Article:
Vineyards Soil sampling guidelines

Fertilization of vineyard is an important vineyard management activity, as it ensures a sufficient amount of nutrients for vines, and thus higher crop yields. Good fertilization plan can be achieved by using data about the actual state of the soil – and this is done by making soil analysis, which provides data about nutrient availability in the soil. In order to make a soil analysis, representative soil samples have to be obtained from the vineyard. Only proper soil sampling can provide accurate soil analysis results and reliable nutrient recommendations. With the soil analysis, soil fertility can be identified by monitoring changes in nutrients, pH and organic matter.

Basic principles of soil sampling

The soil sample must reflect the actual state of soil fertility on a given area, and should be therefore taken in a random pattern that is uniform across the area being sampled. It’s important that soil samples submitted for analysis are representative for the whole sampled area. Namely, incorrectly taken soil samples are difficult to interpret and may lead to the inappropriate analysis results and therefore false recommendations, and as a consequence, an inadequate fertilization.

In practice, most common mistakes when sampling the soil in the vineyards are:

  • taking only the surface soil,
  • sampling from the edges of the vineyard and/or only from the middle of the vineyard.
Photo (KIS, 2013): Most common mistakes in vineyards soil sampling. Cores took only from the edges of the vineyard, middle of the vineyard and other ways that not represent the sampled area in the best possible way.

To avoid those mistakes we have put together some advice on soil sampling.

Sampling system in vineyard

When taking samples, it’s very important to take samples from the area with similar characteristics. Therefore, you first need to separate the vineyard into smaller sections which have similar soil texture, slope, drainage, organic matter, and cropping history. The samples can be taken either in the random or zigzag pattern, just make sure to ensure uniform distribution of samples across the entire sampled area.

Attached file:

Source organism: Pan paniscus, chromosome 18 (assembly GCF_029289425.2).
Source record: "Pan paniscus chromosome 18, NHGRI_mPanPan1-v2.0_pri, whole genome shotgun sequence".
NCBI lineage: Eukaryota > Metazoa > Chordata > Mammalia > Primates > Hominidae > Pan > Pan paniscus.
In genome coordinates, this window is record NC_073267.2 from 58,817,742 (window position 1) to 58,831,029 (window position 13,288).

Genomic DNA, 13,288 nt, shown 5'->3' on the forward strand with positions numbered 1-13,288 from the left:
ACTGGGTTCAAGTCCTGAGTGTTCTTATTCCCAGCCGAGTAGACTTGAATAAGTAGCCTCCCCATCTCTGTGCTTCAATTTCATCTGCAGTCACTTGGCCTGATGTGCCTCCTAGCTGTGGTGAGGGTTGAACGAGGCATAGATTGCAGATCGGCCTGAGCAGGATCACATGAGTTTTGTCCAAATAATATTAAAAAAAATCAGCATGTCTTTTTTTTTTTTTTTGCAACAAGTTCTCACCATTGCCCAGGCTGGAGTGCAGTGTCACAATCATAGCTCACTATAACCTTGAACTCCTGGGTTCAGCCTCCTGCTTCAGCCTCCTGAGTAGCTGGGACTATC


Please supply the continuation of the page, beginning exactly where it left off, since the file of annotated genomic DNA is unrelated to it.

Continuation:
Figure 2 (by Cornell University, College of Agriculture and Life Science, 2012): Example of taking soil samples in the zigzag pattern. For each sampled area (spot) take multiple cores (sub-samples – marked as the blue sun on the photo) to get one homogenized sample.

Note that in the vineyard, soil samples should be taken from the area under the vine and in midrow, since vine root system is not located only under the vines, but often extend over several rows. However, if nutrients are supplied to the grapevines exclusively via fertigation, then the soil samples can be taken only in the vine row, since most of the roots are located there.

Photo (KIS, 2013): Example of taking soil samples (cores) in the random pattern. Uniform distribution of samples across one sampled area.
Vineyard soil sampling distribution
Photo (adapted from KIS, 2013): Soil samples in vineyard should be sampled equally over the entire surface, in the row under the vines and in mid-row.

In cases when there are areas with “problems” like lower yield or poor vine growth, they should be sampled separately in order to determine soil characteristics of those areas and later on manage them in a different way, if necessary.

When taking soil samples, make sure to sample the entire vineyard, only avoid taking samples at the edge of the vineyard, ends of the rows, and machinery tracks.

It’s recommended to take around 10 to 15 cores for every 2ha (5 acres). In case your vineyard is uniform you can take 15 to 20 cores per 4ha (10 acres), but no more than 4ha (10 acres) per sample in very uniform vineyard. It’s important to collect soil cores (sub-samples) from multiple locations on one sampled area in order to get a representative sample of this area.

Depth of soil samples

The depth of soil samples required for soil analysis differs and is based on soil type, age of the vines, soil pH, soil salinity, and vineyard soil management practice. As all of those factors affect plant’s ability to absorb nutrients from the soil. The main determining factor for taking soil samples in the vineyard is the depth of vine roots, as nutrients are not available to the grapevines below the root system. Depending on the soil type and vine root depth, soil samples should be taken from different soil layers, because there are different physical and chemical properties of soil on different layers. The best is to sample where soils are obviously different and where most vine roots are observed.

Since in practice it’s not always easy to differ soil layer or know the depth of the vine roots, it’s somewhat recommended to take separate soil samples for the surface layer at 0-15 cm (0-6 inch) depth and separate for the subsurface layer at 30-45 cm (12-18 inch) depth. A top layer of organic material (surface growth and/or debris) should be scrapped prior to sampling at the spot where samples will be taken.

Photo (Maize Vally, Ohio Wine and More, 2014): Collect soil sample cores from several depths, depending on the vine roots depths.

Sample size